A few months later we decided to move back to our home town where it turned out that my doctor’s new physician’s assistant was from New England. That was a major blessing because she is more schooled on Lyme Disease than the average doctor in this state. We did more testing with a very expensive lab that specializes in Lyme Disease testing and I received another positive test. With all of the controversy over the CDC providing inaccurate testing and test results, lying about the incidence and prominence of Lyme Disease, it was important to me to spend the extra money to make sure I knew what I was dealing with. We also tested for co-infections in which I tested negative. She said it’s unlikely that I don’t have some co-infections, but like the Lyme bacteria, they aren’t always easy to find.
The Lyme Bacteria is a super bug. It forms a bio film or cyst to protect itself. This is why it’s difficult to test and difficult to treat long term. The best defense to lingering issues is to seek treatment immediately upon being bitten. If a doctor argues that the infection isn’t passed until after 48 hours or even 24, the doctor is wrong. They have now done studies that prove that once the tick is attached, it begins transferring.
I sat with the new PA and discussed the research I had done. She was patient and truly listened. She said she would read anything I brought to her, including books. We discussed options and she is completely open to following my lead. My choice over the last two years has been to only treat with antibiotics when I have a flare. I wait until it’s at its peak, and then we pulse with antibiotic treatment for 3 weeks. I believe I’ve had to treat 2-3 times in the past two years. It works very well for me. I also added high quality fish oil, extra probiotics, curcumin, digestive enzymes, and took the majority of grains,nuts and seeds, white potatoes, and legumes out of my diet. I’m able to indulge now and then, but in the beginning I completely abstained from those things for more than a year. It made a tremendous difference in joint pain, headaches, and fatigue.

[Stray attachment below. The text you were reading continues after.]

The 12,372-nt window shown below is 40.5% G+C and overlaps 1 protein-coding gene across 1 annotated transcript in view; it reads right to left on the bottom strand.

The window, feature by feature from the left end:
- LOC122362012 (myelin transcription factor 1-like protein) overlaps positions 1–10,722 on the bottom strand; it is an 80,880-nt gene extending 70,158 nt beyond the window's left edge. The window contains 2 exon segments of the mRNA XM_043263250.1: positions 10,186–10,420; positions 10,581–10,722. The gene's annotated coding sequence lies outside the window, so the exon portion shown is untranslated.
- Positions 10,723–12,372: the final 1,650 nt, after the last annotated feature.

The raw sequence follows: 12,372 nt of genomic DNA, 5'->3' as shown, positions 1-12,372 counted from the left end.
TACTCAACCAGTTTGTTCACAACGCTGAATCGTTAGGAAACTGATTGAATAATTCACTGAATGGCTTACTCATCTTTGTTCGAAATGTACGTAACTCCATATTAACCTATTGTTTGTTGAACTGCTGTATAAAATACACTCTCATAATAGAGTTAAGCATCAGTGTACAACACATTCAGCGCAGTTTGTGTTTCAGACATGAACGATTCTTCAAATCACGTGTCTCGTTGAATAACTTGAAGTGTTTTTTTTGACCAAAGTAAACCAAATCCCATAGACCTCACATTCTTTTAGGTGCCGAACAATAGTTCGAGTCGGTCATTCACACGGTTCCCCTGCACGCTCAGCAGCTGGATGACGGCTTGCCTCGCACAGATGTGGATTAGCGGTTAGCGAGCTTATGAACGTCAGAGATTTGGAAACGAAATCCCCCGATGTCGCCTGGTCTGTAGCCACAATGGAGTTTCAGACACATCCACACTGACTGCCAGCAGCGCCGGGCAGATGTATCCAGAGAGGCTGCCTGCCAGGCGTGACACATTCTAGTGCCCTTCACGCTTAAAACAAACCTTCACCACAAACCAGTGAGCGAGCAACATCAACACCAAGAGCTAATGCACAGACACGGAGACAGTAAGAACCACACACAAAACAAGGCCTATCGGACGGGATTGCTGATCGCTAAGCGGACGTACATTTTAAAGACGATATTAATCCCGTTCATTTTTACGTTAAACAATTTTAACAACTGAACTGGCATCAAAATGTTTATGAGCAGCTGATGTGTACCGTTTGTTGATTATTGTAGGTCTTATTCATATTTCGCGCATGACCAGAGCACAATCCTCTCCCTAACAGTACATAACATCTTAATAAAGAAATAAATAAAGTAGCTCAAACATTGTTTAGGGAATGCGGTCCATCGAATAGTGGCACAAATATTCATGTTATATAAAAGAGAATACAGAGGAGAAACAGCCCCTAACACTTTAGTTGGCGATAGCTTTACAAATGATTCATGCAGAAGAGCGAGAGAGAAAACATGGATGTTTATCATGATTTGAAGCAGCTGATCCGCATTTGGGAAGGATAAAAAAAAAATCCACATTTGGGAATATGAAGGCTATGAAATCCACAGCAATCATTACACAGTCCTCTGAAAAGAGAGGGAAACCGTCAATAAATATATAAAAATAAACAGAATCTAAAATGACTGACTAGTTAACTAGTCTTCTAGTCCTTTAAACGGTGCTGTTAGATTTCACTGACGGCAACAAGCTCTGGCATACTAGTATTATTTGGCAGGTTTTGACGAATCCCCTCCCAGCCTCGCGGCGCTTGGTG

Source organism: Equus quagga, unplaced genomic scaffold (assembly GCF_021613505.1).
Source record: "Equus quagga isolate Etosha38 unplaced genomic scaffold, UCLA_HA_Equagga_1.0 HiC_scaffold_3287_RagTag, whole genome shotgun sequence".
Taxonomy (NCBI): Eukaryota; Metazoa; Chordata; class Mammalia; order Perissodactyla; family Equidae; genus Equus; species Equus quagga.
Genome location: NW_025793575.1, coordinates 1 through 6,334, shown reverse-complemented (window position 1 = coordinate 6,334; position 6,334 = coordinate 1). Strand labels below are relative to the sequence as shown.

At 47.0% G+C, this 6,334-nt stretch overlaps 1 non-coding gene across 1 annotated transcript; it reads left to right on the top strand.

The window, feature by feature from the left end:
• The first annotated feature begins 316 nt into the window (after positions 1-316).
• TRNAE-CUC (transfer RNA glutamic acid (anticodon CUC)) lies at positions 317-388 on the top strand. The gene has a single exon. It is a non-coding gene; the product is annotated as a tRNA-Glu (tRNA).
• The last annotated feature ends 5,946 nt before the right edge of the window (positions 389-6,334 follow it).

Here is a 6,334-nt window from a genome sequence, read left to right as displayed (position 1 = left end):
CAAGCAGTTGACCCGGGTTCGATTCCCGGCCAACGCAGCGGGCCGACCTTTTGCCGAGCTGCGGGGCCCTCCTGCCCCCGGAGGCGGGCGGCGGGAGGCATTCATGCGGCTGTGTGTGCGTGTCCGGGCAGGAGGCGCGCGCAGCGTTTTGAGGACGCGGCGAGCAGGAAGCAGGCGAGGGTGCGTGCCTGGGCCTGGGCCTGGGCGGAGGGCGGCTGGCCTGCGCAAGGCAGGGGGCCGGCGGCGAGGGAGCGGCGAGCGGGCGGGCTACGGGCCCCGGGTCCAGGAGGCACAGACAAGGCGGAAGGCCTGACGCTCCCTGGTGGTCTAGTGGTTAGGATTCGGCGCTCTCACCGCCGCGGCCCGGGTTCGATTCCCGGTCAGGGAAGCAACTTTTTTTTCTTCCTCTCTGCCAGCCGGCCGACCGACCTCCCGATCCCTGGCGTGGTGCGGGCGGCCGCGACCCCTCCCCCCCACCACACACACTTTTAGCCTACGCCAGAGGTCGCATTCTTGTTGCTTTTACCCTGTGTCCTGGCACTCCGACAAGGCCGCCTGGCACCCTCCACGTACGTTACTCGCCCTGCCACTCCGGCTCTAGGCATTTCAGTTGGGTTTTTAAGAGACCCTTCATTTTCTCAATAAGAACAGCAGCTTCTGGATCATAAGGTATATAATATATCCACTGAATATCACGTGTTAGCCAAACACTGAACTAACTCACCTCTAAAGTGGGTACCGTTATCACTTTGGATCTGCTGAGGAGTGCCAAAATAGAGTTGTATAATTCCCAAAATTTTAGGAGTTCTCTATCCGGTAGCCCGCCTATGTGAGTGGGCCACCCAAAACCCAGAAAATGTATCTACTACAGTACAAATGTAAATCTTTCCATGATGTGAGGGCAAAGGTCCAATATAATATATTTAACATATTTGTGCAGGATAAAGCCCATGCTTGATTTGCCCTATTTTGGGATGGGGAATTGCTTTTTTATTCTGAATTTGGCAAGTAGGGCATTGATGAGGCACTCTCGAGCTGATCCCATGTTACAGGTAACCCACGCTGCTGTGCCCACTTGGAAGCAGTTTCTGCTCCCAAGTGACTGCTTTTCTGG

There are many Lyme Disease treatment options and philosophies. They are different when dealing with a new infection or an old infection. While I had and have many common Lyme symptoms, each person’s experience and how their body deals with it can vary. I have been unable to find any concrete proof that people who weren’t treated immediately can be healed completely with antibiotics or any other treatment.
The agreed upon goal for most people who deal with Chronic Lyme is to get it to go into remission by boosting the immune system and battling the side effects daily. After working in a Naturopathic clinic for many years, I know the importance of gut health and how it is the epicenter of our immune systems. I didn’t want to ruin it further by taking multiple types of antibiotics and other pharmaceuticals for a minimum 3-5 years straight, which is a common late stage Lyme treatment. I know that there are tried and true natural options for healing the body and boosting the immune system and I am willing to experiment with that along with pulsing with antibiotics only when I feel it is absolutely necessary. At this point in time, I have no plans to do long term antibiotic treatment or intravenous antibiotic treatment and I also keep my supplements to a bare minimum. I have found that many of my health issues can be managed well with diet, exercise, and simple supplements.
Fast forward to today…9 years after my first flare. Over the past 5 months my health has improved greatly. I have my wonky feeling days when my body raises red flags and says, “Slow down and rest!” I’ve taught myself to understand my body and to listen to it carefully.
Over the past year I’ve placed a large concentration of my efforts into my immune system, lowering inflammation, and eliminating as much controllable stress as humanly possible. The rest, I leave up to God. I am a fighter, I work hard to keep a very positive attitude, and my goal is always to focus on the good while fighting the bad. I’m taking each chapter as it comes. I no longer worry about the “what ifs” because no one can control that and it stops me from enjoying the now and living my life to the fullest. People often tell me they admire my attitude and my strength. It pleases me immensely that they can see that and that I can provide support and hope to others who struggle.
I chose to share this story with you during this month of Lyme Disease Awareness because had my friend not shared her story with me, it’s very possible that I would be in a very bad and deadly place with my health right now. People can end up paralyzed, unable to speak, in cardiac arrest, in wheelchairs, bedridden for years, and eventually die from complications of Lyme Disease and we rarely ever hear about it. Lyme Disease mimics 300 different diseases and it is usually the absolute last thing, if at all, that is considered when testing for illness.
You can visit this page where I list many links I studied while researching about Lyme Disease, Chronic Lyme Disease, and treatment.